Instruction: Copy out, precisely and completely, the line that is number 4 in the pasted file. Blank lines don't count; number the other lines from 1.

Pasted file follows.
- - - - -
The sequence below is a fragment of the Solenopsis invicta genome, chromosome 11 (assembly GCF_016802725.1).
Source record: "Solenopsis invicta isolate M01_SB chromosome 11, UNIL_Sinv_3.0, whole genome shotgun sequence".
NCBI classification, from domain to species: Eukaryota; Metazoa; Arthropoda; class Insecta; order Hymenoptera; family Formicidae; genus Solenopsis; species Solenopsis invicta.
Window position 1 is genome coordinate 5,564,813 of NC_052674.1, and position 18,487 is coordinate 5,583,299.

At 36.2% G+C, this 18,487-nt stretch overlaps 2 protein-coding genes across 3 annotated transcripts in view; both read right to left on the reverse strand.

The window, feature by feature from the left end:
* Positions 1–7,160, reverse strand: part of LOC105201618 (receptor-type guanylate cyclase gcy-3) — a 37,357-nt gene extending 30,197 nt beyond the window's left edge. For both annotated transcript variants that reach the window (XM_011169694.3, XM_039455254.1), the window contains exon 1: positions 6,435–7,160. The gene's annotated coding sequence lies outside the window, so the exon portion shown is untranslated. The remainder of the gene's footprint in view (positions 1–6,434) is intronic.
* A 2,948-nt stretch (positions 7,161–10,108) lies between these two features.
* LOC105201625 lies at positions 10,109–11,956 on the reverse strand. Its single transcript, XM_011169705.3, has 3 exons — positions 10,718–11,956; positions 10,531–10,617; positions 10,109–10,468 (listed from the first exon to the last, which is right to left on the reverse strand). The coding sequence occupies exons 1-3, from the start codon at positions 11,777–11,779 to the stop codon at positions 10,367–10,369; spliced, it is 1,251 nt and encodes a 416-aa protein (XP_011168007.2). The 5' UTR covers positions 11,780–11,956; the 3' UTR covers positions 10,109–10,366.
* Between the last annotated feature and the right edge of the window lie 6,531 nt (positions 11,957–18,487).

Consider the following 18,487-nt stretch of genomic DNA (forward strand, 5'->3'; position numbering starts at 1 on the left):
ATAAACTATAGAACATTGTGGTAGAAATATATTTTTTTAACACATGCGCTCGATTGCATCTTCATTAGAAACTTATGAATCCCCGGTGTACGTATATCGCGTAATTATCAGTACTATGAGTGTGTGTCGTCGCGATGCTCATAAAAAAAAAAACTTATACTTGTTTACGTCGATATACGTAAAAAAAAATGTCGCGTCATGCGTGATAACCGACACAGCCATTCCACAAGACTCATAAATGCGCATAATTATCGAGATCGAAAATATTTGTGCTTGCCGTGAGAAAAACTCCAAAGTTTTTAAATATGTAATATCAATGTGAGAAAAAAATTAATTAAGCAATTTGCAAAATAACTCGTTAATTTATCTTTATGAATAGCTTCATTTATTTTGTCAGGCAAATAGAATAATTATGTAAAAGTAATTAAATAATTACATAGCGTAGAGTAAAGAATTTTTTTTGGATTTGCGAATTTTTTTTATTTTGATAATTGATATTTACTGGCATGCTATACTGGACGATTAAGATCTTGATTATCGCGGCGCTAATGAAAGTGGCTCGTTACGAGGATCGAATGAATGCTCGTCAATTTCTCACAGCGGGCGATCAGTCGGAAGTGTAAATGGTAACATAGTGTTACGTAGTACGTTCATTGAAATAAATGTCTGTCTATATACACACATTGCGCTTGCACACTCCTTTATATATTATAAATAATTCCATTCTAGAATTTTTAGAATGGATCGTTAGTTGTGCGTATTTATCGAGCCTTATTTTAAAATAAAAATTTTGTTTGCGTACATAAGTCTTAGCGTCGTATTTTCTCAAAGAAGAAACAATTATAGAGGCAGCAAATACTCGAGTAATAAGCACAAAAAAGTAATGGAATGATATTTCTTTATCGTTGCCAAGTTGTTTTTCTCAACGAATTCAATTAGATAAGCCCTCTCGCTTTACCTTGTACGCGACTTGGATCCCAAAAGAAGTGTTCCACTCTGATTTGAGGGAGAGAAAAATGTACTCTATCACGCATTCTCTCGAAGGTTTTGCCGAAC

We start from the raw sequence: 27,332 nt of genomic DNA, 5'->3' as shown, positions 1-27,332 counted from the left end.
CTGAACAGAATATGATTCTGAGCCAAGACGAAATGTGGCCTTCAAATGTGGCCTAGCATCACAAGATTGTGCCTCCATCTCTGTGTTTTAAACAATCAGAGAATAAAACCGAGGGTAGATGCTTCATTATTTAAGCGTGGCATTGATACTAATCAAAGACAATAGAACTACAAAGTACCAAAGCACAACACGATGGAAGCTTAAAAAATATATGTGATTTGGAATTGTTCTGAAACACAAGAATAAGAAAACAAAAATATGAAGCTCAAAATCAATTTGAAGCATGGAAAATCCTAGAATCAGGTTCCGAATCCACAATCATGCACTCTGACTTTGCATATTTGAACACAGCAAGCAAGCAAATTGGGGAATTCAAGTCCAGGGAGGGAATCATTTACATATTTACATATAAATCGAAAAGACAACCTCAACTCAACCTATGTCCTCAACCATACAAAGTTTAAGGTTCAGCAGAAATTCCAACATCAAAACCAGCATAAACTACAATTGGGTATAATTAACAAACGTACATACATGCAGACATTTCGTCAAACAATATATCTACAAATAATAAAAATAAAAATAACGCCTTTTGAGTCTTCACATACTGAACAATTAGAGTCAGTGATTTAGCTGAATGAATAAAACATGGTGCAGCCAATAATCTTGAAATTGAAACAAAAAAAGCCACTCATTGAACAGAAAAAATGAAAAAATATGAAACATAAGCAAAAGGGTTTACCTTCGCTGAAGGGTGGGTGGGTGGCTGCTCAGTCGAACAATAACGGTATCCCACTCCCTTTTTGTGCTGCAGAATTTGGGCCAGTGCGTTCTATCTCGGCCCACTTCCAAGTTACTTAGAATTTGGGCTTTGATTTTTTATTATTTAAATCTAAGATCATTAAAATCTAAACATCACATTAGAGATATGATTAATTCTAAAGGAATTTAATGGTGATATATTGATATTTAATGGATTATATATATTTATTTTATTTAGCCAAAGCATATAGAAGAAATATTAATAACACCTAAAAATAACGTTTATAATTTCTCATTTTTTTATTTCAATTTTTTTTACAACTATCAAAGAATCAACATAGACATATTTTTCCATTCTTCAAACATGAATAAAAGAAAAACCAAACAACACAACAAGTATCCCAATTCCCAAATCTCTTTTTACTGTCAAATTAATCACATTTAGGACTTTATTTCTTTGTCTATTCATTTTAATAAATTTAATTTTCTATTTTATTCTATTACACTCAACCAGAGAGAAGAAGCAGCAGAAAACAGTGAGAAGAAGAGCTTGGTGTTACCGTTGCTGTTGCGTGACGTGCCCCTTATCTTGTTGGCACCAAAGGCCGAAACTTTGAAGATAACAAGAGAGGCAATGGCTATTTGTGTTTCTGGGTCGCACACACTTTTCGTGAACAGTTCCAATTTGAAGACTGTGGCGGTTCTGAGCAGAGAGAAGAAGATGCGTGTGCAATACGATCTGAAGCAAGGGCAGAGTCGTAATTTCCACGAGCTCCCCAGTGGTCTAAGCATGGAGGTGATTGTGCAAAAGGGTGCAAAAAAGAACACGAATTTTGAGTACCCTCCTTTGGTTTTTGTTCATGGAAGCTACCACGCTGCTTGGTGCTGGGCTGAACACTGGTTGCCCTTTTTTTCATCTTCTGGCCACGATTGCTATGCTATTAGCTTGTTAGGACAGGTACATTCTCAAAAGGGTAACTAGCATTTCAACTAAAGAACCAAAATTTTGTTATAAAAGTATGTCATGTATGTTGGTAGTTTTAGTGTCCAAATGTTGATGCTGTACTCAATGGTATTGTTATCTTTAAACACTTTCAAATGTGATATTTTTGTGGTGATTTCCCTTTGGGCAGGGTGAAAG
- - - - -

Window position 1 is genome coordinate 5,564,813 of NC_052674.1, and position 18,487 is coordinate 5,583,299.